Integrating News Media, Citizen Engagement, and Digital Platforms Towards Democratic Ends

This 5-page AmericaSpeaks report examines how we might use new forms of media, digital platforms, and citizen engagement principles to reengage the center and those who have turned out due to apathy and disgust. The report discusses some of the issues that need to be considered to bring the power of new technology and the digital world to the complexity of media, citizen engagement, and politics.  What needs to happen in today's new news space to prevent many of the same structures of inequity, exclusion, and […] (continue)

e-Deliberation™

e-Deliberation™ is a web-based platform used by teams and communities to collaboratively deliberate to resolve a focus, which can be a complex problems or a goal. The teams include a rich variety of stakeholder perspectives (between 15 and 80 participants) who all contribute to define a consent-based, strategy to address the said focus. The strategy develops as several complementary vectors which are integrated and harmonized as part of the process. e-Deliberation™ can be used for face to face summits as well as entirely web-based collaborations. […] (continue)

Rulemaking 2.0: Understanding and Getting Better Public Participation

This 2013 report from the IBM Center for The Business of Government is based on five case studies of e-rulemaking experiments to better engage the public, and offers advice on how agencies can increase the quantity and quality of public participation. By authors Cynthia R.Farina and Mary J.Newhart with CeRI (the Cornell eRulemaking Initiative). From Center Executive Director Dan Chenok's announcement:  This report provides important insights in how governments can improve the rulemaking process by taking full advantage of Rulemaking 2.0 technology, building on the progress made […] (continue)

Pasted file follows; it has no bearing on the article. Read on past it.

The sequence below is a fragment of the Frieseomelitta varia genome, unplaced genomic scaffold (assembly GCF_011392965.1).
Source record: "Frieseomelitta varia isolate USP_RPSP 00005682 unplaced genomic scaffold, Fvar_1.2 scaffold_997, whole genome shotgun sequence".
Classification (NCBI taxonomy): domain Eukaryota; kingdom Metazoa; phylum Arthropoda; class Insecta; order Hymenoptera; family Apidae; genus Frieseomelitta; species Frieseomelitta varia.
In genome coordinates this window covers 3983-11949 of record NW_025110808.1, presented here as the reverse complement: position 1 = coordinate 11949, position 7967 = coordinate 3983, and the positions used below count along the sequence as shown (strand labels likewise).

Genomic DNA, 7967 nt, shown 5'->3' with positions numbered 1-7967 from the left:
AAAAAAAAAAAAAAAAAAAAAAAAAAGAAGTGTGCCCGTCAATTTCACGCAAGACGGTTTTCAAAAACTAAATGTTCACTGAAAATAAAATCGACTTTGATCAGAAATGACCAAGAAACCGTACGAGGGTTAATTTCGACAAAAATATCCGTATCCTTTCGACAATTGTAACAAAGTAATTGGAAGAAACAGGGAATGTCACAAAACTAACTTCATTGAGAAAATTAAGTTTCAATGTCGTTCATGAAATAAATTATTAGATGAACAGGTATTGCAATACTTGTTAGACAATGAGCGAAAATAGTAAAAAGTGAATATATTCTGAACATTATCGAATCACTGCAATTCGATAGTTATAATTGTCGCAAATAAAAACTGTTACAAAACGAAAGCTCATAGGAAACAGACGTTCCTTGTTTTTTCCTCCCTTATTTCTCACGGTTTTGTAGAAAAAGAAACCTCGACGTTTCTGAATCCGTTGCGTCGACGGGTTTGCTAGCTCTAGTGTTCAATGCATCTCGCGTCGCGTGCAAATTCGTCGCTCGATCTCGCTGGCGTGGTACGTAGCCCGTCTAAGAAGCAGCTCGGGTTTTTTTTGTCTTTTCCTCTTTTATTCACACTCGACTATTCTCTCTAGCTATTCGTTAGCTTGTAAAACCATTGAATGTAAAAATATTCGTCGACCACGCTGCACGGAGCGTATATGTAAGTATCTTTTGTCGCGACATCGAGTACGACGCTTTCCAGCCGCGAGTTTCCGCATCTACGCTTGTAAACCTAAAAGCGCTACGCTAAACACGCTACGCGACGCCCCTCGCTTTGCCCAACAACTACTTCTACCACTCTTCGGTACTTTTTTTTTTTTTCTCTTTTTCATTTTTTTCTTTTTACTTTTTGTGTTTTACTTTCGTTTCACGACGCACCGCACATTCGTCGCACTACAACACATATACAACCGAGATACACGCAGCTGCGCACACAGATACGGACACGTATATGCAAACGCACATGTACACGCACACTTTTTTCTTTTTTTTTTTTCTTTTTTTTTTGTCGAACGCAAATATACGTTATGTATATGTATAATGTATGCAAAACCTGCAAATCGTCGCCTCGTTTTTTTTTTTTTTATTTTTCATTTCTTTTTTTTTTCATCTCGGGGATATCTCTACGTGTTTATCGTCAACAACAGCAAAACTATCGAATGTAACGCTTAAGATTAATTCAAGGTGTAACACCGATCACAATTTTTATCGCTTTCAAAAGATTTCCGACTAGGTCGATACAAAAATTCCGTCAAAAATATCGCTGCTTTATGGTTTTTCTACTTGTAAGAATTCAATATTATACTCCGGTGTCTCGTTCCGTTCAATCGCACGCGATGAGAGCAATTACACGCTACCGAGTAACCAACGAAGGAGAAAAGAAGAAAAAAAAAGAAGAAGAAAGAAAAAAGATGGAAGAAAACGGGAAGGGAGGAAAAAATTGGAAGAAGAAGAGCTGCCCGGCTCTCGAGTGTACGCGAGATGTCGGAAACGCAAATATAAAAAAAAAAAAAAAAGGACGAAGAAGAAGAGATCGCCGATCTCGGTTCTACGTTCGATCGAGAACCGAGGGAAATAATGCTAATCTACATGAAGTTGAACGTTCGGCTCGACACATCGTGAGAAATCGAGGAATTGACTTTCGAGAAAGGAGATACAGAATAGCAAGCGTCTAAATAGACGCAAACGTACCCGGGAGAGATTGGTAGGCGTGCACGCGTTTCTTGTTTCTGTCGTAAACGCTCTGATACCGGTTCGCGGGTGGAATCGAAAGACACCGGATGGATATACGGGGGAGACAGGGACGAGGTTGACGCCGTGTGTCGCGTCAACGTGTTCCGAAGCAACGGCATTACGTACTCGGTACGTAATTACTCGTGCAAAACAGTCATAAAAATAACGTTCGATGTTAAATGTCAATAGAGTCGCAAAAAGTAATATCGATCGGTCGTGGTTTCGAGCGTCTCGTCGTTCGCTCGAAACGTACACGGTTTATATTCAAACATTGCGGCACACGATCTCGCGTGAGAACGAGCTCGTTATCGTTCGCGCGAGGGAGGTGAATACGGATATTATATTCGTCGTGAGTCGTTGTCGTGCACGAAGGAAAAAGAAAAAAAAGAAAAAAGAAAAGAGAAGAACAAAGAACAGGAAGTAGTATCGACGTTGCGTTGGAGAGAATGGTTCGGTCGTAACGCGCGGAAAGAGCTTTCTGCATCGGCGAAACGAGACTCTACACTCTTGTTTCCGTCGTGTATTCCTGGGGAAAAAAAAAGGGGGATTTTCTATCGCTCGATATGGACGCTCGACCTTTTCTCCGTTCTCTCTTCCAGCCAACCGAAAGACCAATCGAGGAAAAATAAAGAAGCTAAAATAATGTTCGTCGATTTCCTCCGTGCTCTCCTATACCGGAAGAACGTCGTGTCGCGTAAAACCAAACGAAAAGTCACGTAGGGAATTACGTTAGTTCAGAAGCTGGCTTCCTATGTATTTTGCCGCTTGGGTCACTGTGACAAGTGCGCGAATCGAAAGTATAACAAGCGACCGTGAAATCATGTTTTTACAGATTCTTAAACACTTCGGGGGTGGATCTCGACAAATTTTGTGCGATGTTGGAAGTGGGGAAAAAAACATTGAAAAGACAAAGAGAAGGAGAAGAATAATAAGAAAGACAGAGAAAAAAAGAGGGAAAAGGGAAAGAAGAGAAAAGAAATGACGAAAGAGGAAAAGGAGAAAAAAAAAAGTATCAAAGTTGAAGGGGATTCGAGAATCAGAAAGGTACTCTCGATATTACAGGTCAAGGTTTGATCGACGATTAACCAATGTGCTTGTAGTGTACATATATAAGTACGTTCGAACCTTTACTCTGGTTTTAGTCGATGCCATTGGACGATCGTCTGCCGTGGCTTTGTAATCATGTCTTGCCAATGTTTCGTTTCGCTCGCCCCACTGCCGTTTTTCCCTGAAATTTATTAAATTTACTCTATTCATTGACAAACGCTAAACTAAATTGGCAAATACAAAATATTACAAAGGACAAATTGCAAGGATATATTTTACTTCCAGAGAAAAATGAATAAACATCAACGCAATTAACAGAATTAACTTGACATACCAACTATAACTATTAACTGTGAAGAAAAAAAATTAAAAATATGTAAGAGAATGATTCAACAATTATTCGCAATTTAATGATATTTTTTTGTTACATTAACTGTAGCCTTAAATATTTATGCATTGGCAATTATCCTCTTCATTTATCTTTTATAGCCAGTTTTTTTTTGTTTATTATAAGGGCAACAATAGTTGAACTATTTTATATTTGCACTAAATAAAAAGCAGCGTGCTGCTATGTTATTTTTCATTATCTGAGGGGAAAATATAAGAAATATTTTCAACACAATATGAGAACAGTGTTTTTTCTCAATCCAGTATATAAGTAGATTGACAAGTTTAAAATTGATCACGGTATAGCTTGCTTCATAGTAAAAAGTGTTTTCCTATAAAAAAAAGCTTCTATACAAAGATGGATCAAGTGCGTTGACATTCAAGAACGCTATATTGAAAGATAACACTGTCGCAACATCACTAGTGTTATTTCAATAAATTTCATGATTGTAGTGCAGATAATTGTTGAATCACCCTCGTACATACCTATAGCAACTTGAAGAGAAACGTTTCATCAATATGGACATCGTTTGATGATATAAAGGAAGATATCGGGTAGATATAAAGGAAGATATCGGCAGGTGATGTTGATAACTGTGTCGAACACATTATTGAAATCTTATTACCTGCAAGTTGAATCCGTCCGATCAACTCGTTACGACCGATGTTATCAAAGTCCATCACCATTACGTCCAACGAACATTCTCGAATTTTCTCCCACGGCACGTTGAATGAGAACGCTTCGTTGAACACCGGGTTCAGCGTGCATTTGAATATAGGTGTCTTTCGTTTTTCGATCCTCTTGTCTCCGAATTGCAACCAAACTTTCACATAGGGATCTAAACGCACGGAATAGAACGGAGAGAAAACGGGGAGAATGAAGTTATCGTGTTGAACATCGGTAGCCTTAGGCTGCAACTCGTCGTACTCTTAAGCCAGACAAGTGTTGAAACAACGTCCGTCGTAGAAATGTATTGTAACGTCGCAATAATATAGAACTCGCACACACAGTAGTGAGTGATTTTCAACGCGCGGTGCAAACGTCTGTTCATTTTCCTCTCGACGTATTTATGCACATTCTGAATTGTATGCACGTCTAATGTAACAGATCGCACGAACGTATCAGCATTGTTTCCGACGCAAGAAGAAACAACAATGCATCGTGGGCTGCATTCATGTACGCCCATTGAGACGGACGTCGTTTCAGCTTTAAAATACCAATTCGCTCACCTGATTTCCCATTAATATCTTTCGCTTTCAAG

ConsiderIt

ConsiderIt is an open source platform that combines the virtues of personal reflection and public deliberation. ConsiderIt helps individuals make sense of complex issues through familiar deliberative activities. People can sort out their own thoughts by taking stances, weighing pros and cons and browsing key points made both others. ConsiderIt makes it easy for contributors to make their voices heard and find others who share their views. ConsiderIt's structured approach to deliberation also helps decrease polarization and establish common ground. It nudges people towards considering tradeoffs […] (continue)